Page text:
When people think of the saxophone, they don’t immediately think of classical music. “People are often amazed at the different sounds,” says Fred Davis, who plays soprano in his quartet Sax in the City. “They often associate the saxophone with just pop music or, typically, jazz, and this is a classical-based saxophone quartet.”
The Charleston-based group’s repertoire spans an impressive range of time periods. Their set, which will be performed at Forte Jazz Lounge at 7:00pm on Tuesday, June 8th, is an eclectic mix of transcriptions and original works for saxophone, from Bach to the ragtime-era “Beautiful Ohio Blues” to an arrangement of “Over the Rainbow”. There will also be a tango by Italian composer Roberto di Marino, a tribute to the late pianist Chick Corea, and what Davis describes as “the first quartet probably ever written for saxophone”, published in 1879 by Caryl Florio.
The year the Florio quartet was published, the saxophone was only about 35 years old. First patented by Belgian woodwind player Adolphe Sax, it has been constructed in myriad sizes and shapes in the century-and-a-half since its conception. Davis has a deep appreciation for this history, which is apparent in his equipment choices. “I play a vintage curved soprano saxophone, which is very interesting,” (modern sopranos are typically straight). “It’s a hundred-year-old saxophone… and it has a very, very interesting, dark, almost flute-like sound.”
Davis purchased the sax from New York -based Dr. Paul Cohen - “probably the leading historian in the world on vintage saxophones” - whom he met in the ‘80s during his graduate studies at Manhattan School of Music. Dr. Cohen’s saxophone collection is a sight to see for anyone interested in rare and unusual instruments. “He has saxophones dating back to the very beginning of 1850, and saxophones that don’t even look like modern saxophones.”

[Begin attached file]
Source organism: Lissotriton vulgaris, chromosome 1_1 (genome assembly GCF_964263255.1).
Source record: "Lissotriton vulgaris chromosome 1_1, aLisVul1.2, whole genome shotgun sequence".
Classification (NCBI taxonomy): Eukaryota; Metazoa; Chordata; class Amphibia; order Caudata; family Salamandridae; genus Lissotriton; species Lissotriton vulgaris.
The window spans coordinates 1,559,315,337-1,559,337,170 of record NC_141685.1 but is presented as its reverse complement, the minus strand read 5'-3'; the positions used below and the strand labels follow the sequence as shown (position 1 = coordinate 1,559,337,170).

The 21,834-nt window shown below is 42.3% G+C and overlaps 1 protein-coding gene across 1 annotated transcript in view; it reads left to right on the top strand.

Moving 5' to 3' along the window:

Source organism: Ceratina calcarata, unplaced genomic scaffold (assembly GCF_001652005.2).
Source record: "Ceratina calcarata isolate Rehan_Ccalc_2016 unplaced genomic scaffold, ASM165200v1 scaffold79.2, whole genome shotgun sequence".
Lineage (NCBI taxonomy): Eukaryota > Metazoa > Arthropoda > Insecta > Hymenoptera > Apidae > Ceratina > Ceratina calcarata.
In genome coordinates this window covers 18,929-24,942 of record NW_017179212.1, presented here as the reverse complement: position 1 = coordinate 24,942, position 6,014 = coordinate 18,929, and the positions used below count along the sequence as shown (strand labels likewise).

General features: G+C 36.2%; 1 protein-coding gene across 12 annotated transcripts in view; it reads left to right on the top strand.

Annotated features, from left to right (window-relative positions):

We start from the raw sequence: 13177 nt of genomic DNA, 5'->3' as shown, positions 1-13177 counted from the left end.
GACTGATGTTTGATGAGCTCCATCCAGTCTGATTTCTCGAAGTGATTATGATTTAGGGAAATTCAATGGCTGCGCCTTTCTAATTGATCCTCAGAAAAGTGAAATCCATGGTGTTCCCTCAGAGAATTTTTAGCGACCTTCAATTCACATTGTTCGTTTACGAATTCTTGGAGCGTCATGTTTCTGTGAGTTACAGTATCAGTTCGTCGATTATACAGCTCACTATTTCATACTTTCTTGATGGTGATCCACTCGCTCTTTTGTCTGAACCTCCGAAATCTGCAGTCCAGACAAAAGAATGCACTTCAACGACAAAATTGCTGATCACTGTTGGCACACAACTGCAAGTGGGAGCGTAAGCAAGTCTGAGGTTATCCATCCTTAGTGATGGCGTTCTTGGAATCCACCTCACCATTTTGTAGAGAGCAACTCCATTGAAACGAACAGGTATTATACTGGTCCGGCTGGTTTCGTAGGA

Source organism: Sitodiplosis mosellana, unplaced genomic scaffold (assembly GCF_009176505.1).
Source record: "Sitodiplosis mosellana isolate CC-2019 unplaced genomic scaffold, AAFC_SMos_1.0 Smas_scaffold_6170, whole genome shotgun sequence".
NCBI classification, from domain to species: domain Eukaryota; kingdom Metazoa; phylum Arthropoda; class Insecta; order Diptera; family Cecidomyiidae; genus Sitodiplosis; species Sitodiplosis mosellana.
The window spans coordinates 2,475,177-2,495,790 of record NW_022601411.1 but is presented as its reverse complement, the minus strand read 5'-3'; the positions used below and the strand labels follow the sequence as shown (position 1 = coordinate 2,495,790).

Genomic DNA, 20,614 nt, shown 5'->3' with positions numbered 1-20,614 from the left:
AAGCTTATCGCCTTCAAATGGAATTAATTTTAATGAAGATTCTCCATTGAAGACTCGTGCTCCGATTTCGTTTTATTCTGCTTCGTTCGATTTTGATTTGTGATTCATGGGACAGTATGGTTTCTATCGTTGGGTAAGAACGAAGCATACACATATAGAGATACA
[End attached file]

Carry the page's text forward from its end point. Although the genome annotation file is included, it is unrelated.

Even the mouthpiece was carefully chosen. Both Davis and another member of Sax in the City have mouthpieces modeled after the original Adolphe Sax design, produced by Dr. Ronald Caravan. “The instruments of that period sound different than the instruments of today,” says Davis. They’ve tried to copy it, but it’s not the same. It’s like trying to copy a Stradivarius. They haven’t really mastered it.”
Davis is what Charlestonians call a “transplant”, having moved here from New York after retiring from public school teaching. “I wanted the more laid-back lifestyle, little bit warmer environment. I love it down here.” Though he has played at Forte Jazz Lounge before, in owner Joe Clarke’s big band, he is excited to bring his eclectic sound to the King Street club.
“Joe has so many different styles. It’s based in jazz, but he has things that go into more R&B sometimes, some blues things. It’s really the only true club that’s really in existence for that type of music. ...Forte is a diamond in the rough, and things seem to be picking up.”